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Correlates of directiveness in the interactions of fathers and mothers of children with developmental delays.

Authors
  • Girolametto, L
  • Tannock, R
Type
Published Article
Journal
Journal of speech and hearing research
Publication Date
Oct 01, 1994
Volume
37
Issue
5
Pages
1178–1191
Identifiers
PMID: 7823559
Source
Medline
License
Unknown

Abstract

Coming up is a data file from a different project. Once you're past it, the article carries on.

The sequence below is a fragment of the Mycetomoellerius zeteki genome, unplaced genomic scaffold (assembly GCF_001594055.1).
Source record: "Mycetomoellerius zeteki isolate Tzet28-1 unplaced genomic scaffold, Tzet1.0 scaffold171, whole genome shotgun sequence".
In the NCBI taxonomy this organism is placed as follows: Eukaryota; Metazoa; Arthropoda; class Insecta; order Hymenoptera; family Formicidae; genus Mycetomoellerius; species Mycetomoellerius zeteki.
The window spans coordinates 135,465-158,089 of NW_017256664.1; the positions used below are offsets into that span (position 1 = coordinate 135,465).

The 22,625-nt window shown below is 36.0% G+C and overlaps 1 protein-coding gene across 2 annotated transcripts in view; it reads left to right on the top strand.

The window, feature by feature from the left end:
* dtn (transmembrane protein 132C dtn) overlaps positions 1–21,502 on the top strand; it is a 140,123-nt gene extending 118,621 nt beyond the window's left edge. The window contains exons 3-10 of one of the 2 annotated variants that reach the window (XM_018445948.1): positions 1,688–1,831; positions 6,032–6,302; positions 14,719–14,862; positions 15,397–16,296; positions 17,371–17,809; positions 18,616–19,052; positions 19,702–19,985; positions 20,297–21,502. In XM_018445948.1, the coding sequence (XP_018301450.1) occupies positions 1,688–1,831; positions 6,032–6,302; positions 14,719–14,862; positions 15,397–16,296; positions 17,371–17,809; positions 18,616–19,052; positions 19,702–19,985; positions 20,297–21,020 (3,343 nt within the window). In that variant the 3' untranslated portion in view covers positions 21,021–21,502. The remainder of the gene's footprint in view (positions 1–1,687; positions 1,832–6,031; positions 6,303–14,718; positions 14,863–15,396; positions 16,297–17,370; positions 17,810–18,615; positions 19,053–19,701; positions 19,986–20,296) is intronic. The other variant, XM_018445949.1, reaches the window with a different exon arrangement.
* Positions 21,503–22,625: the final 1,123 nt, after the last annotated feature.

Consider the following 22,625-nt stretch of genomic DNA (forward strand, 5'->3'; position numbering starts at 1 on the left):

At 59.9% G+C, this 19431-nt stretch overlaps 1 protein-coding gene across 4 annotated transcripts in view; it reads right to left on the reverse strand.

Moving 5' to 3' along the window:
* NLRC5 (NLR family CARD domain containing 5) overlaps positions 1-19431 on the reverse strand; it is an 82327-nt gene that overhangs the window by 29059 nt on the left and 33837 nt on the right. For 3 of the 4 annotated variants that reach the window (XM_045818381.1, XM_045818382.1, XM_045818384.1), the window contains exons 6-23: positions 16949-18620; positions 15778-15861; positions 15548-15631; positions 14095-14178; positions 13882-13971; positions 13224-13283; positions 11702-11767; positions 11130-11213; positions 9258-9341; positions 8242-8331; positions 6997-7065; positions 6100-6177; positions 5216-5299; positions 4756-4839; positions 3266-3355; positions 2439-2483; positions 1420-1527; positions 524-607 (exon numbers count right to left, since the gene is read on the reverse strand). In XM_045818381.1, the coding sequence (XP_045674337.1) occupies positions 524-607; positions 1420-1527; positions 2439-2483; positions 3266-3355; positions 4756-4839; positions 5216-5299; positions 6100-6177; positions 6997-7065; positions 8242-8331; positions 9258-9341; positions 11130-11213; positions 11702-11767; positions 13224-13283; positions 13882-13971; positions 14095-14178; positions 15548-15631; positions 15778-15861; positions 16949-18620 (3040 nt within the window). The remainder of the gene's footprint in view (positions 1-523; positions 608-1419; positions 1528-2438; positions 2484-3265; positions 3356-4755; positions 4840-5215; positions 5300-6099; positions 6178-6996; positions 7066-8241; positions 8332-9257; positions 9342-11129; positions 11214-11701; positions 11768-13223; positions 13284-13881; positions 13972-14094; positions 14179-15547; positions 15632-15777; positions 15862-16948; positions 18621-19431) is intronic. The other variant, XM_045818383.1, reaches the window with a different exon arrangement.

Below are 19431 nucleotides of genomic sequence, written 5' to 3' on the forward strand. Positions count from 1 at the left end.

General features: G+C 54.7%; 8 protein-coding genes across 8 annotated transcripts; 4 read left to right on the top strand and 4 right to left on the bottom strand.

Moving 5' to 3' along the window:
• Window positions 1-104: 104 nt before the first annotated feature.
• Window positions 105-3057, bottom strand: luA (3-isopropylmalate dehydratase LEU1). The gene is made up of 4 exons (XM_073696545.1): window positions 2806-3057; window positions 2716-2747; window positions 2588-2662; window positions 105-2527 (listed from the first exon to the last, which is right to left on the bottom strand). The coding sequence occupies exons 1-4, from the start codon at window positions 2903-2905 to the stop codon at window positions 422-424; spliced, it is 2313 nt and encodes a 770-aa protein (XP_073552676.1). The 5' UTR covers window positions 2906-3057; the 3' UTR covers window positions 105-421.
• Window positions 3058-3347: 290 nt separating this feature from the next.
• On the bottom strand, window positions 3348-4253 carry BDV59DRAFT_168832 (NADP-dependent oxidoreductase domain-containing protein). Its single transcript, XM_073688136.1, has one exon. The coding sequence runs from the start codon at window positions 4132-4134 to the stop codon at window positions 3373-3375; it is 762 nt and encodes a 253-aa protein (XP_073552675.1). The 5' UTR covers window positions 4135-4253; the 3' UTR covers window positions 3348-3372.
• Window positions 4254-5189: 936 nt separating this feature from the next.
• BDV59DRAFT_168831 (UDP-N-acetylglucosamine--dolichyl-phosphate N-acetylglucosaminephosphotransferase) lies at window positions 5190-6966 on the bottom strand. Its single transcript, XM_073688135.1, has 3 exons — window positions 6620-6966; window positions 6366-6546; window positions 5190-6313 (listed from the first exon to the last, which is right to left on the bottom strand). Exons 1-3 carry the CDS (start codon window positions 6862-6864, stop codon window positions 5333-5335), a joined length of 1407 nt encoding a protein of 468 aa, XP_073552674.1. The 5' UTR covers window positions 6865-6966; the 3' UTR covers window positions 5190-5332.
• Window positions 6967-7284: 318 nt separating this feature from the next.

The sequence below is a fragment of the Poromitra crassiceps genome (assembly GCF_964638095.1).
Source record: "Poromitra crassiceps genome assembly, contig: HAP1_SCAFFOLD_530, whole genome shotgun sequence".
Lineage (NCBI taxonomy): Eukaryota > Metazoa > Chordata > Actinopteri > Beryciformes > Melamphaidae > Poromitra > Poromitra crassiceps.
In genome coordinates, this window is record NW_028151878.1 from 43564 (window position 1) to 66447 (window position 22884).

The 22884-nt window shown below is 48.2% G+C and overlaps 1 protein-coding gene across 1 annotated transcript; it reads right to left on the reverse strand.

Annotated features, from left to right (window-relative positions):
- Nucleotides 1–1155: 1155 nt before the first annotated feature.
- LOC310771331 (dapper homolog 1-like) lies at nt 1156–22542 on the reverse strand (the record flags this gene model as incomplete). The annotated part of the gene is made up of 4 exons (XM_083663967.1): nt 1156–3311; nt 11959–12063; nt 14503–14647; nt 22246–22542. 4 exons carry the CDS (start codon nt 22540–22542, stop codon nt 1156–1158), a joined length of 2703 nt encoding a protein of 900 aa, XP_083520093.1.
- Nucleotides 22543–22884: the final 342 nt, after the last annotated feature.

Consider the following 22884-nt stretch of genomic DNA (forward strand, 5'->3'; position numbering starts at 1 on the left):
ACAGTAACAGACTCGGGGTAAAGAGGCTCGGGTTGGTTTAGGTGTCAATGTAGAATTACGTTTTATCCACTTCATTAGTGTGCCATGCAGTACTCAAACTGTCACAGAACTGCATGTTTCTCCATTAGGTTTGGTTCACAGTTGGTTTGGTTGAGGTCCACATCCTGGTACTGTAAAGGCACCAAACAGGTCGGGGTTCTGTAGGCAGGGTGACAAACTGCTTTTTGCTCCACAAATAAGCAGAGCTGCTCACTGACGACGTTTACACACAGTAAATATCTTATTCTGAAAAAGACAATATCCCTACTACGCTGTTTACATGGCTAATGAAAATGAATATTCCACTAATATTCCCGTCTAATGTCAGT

Twenty preschool-age children with developmental delays and language impairment participated in this study, which compared fathers' and mothers' directiveness and parental stress. Similarities between fathers and mothers were found for turntaking control, response referents, and responses to the child's participation. However, fathers differed from mothers in two of the dimensions of directiveness examined: fathers used more response control and topic control than mothers. Both parents reported similarly low levels of child-related and parenting stress, but mothers perceived more stress than fathers related to the responsibilities associated with parenting a child with a handicap. Correlations between directiveness, child characteristics, and stress revealed that fathers used greater turntaking control and topic control with children who were developmentally less mature, whereas mothers used greater topic control with children who were less involved in interaction. Both fathers' and mothers' use of response control was positively related to stress. Implications for involving fathers in parent-focused intervention include screening father-child interactions before intervention, interpreting parent-child interaction styles in terms of their role in enhancing the child's social participation, and acknowledging the role of familial factors (such as stress) on interaction styles.

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